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Apart from historic photographs, unless otherwise stated, all photos on this site were taken by  members of my family. 

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2008 Mark Collins


Peru 2004 - Day 4, Condors & Highland Villages

After a rather headachy night (altitude sickness) we had a very early start to get to the rim of the Colca Canyon (one of the deepest in the world, and twice as deep as the Grand Canyon in the USA) to see the Condors rising on the air currents.

 Rising to a beautiful day, the rain storm of yesterday having vanished overnight, the Colca Lodge  looked amazing in the morning sunlight.

Here are a couple of views, one from in front of the dining room, the other from the car parking area high above the lodge - we were breathless after the short climb up due to the altitude!

The third view was taken after a drive down the valley, over a bridge, and back up the other side.

Colca Lodge in the early morning Sunshine - MTC
Colca Lodge in the early morning Sunshine from the parking space above - MTCColca Lodge in the early morning Sunshine from the opposite side of the valley - MTC

The drive up the valley took us through amazing landscapes, including an area where a landslip had destroyed the old road and uprooted several large trees.

There is a picture of me and Alan at the Colca Canyon in my photograph album

Scenery in the Colca valley - MTC

At around 9am we reached the Cruz del Condor, a fabulous look out point high on the canyon's edge.

We were very fortunate in seeing many condors at the canyon, here are some of the better photographs.

We spent a couple of hours here sitting and watching these impressive birds, which seemed to be showing off in front of us!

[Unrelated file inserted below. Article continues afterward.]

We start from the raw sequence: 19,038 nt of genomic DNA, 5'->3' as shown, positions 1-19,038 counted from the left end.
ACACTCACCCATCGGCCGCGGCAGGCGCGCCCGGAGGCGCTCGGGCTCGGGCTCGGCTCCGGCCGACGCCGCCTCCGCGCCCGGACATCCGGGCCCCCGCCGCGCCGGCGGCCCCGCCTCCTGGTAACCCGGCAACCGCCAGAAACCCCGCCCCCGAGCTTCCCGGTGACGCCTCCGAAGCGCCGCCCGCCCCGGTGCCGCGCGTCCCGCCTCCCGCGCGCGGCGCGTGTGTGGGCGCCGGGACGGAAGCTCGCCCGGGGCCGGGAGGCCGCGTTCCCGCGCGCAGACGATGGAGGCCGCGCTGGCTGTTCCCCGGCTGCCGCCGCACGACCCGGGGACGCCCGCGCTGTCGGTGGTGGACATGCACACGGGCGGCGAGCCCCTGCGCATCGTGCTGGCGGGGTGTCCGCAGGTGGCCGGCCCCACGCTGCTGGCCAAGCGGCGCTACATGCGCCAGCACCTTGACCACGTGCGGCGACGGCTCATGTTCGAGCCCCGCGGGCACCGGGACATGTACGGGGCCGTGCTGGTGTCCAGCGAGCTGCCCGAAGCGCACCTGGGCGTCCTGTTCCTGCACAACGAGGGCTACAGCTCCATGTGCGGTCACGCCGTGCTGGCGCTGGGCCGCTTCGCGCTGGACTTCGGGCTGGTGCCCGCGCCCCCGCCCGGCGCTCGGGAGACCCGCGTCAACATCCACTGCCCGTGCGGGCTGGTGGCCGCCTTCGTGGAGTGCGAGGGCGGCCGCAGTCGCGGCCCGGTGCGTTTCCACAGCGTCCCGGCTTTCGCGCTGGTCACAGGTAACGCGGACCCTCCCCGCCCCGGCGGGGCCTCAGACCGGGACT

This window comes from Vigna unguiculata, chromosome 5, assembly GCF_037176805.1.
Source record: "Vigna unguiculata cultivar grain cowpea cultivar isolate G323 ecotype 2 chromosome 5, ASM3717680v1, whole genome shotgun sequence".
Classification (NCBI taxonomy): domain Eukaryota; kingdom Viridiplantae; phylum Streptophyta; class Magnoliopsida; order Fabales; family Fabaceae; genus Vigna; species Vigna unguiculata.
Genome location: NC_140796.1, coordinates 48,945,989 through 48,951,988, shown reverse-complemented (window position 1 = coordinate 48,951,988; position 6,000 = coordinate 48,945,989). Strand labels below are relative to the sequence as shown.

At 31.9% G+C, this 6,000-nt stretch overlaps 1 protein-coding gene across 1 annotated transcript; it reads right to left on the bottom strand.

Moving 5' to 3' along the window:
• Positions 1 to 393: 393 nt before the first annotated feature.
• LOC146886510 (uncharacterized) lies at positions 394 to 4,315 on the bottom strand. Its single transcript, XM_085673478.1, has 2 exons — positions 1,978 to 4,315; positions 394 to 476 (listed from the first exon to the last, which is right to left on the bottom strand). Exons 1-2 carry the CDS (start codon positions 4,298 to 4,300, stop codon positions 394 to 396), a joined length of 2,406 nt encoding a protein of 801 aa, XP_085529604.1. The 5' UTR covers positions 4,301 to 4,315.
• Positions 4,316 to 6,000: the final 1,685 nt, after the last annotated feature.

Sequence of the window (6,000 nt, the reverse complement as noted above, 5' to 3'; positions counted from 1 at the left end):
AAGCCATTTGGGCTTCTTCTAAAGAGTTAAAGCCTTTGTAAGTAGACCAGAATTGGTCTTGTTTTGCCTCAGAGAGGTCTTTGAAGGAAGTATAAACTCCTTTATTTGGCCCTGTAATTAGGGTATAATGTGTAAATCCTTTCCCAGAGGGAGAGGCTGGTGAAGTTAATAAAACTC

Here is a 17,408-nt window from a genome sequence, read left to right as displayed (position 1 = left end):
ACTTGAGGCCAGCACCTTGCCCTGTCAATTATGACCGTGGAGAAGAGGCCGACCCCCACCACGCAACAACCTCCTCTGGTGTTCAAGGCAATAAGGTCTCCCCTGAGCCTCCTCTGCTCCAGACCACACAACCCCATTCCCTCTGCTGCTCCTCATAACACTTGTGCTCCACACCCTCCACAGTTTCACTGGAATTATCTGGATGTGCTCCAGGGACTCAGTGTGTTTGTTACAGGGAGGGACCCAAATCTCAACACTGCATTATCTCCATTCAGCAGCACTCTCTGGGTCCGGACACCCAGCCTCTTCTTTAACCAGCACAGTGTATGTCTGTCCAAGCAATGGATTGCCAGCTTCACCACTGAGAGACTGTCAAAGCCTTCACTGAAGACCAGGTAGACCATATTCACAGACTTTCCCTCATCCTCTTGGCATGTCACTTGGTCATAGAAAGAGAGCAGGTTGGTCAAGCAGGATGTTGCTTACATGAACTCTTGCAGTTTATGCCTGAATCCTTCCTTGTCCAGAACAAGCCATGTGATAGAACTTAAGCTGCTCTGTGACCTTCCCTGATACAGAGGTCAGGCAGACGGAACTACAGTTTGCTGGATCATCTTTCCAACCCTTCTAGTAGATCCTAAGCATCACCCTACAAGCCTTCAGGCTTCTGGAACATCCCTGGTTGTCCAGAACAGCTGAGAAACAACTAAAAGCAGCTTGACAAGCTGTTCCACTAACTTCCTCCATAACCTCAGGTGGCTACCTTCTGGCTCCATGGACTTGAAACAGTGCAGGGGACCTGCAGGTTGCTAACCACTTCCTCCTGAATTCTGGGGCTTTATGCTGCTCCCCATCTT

I like the one of the two condors perched on a rock sunning themselves!

Condor in the Colca valley - MTC
Condor in the Colca valley - MTCCondor in the Colca valley - MTC
The crowd at Colca Canyon - MTCCondors in the Colca valley - MTC

Above is a group shot (from left to right), yours truly, Ann Collins (Mum), Chris Riley, Alan Loze, Susan Garwood, Tim Riley & Steve Garwood.

Here is mum standing by the plaque on the edge of the canyon.

Growing near the edge were these attractive plants, fantastic bright colours!

We particularly loved the blue lupins with their attractive grey leaves which seem very common in Peru.

Mum at the Colca valley - MTC
Flower on the edge of the Colca Canyon - MTCFlower on the edge of the Colca Canyon - MTC
Flower on the edge of the Colca Canyon - MTCOn the drive back down the Canyon, we stopped on a couple of occasions to absorb the view and also to see some ancient cliff burials, or hanging tombs, and some curious rocks which have had maps of the canyon carved on the by the ancients.

The burial chambers contained mummies, which have now been removed to museums.

Burial Chamber in the cliffs, Colca Canyon - MTCBurial Chamber in the cliffs, Colca Canyon - MTC
Map of the valley carved into a rock, Colca Canyon - MTCThe rock shown here contains a carved landscape that matches the view across the valley.

There are several such rocks in different locations in the canyon.

As usual, the stopping places had local people selling their souvenir wares. There local costumes and smiling faces are very photogenic.

Peruvian girl, Colca Canyon - MTCPeruvian lady, Colca Canyon - MTC
Peruvian lady, Colca Canyon - MTC